The purpose of these techniques, together with employment of contract sales teams, was a sort of ‘shock and awe’ strategy which swamped the physician with frequent visits about particular products. The competitive response was usually swift and commensurate, resulting in a commercial arms race between players within a hotly contested therapeutic area.

This was known as the ‘share of voice’ model, and when applied to large primary care categories, it drove top line growth so successfully that governments and institutional payers were forced to find a response to escalating drug bills around the world.

Backlash from health technology

This response varied from country to country, but has taken two main forms; the Health Technology Assessment response and the consolidated payer response. Throughout the 1990s and 2000s, in the UK (NICE), much of Europe, Australia and parts of Asia, there has been systematic developing of a process that assesses whether a product represents value for society.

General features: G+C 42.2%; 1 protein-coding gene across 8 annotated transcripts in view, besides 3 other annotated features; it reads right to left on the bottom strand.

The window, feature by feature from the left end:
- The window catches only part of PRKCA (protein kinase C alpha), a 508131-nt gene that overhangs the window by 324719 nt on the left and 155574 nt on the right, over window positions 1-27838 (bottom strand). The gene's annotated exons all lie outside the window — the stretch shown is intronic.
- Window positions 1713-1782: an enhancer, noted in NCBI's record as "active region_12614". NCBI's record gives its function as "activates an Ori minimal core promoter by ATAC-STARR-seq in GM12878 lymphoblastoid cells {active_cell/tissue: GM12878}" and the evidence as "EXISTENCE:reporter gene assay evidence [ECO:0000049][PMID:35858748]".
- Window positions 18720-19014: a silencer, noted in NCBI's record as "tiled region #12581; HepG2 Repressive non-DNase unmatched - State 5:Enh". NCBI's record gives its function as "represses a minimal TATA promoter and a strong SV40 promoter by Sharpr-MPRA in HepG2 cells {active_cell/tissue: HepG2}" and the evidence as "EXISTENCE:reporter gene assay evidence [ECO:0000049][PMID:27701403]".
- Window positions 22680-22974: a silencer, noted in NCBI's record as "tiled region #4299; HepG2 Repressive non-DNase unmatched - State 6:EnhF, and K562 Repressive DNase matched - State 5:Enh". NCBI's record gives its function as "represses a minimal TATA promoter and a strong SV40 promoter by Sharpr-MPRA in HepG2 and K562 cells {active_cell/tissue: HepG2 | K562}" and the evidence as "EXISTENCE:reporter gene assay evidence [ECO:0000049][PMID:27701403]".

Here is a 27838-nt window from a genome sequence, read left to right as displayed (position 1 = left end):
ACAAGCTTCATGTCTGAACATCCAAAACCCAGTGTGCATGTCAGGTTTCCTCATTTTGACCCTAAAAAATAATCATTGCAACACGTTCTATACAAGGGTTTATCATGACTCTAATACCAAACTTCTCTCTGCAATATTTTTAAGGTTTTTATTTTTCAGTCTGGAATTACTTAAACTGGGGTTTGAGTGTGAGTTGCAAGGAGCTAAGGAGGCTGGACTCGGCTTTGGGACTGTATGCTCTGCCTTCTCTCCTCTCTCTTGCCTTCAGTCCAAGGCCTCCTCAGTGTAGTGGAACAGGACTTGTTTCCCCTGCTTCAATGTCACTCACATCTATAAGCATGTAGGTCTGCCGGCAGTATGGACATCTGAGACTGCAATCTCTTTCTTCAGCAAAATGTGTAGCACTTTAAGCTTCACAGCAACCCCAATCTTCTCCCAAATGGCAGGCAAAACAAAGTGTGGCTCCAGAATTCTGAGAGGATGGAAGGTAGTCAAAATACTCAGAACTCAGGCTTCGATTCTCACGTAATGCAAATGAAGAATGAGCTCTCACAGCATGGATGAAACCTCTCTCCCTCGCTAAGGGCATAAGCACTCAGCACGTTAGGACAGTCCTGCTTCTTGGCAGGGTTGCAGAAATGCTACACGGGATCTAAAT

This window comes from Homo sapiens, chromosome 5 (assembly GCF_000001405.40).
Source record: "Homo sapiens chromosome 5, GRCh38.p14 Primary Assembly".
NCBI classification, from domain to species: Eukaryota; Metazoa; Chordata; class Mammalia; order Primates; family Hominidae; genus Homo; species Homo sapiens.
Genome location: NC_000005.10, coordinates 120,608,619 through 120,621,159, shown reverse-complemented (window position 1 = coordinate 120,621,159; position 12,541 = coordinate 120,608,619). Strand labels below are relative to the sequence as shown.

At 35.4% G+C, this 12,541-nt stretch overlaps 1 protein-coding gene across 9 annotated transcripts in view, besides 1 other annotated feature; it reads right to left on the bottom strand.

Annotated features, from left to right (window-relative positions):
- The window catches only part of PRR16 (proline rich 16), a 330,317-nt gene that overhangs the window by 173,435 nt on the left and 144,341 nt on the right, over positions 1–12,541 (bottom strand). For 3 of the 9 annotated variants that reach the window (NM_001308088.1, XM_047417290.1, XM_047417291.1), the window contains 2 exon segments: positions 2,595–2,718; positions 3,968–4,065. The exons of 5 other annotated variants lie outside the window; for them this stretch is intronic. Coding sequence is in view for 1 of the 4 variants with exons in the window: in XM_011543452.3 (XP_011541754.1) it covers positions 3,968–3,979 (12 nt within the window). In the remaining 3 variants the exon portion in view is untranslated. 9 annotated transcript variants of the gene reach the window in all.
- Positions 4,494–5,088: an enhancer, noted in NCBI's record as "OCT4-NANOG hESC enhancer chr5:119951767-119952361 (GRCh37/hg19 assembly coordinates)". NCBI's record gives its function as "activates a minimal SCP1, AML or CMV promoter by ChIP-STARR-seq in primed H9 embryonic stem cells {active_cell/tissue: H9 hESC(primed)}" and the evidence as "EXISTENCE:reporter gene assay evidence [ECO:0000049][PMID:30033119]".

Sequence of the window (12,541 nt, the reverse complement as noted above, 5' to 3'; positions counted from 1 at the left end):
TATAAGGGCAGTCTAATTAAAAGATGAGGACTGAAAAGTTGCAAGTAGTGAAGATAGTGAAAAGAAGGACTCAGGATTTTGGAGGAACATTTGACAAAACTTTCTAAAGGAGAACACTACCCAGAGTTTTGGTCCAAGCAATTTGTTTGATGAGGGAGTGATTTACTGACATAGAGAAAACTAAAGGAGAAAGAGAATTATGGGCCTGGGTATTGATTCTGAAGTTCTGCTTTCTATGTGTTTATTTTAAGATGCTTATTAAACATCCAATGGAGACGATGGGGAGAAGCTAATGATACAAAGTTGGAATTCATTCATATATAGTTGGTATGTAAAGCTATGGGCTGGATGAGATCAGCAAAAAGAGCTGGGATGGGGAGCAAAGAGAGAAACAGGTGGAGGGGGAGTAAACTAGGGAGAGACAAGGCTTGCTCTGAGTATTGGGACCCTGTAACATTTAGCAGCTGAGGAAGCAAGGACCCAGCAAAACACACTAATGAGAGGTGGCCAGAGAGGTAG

Much of the health economics work is shared among countries, and pricing comparisons made between the same product in different countries are routine. The benchmarks for the monetary value of a healthy human being are the subject of debate, but are necessary to make budgetary choices in a system without unlimited resources.

The consolidated payer model, operating in the US through pharmacy benefit managers such as Express Scripts, relies on large payers exerting pressure on manufacturers for rebates, with some undifferentiated product portfolios having to rebate as much as 50% of their gross price.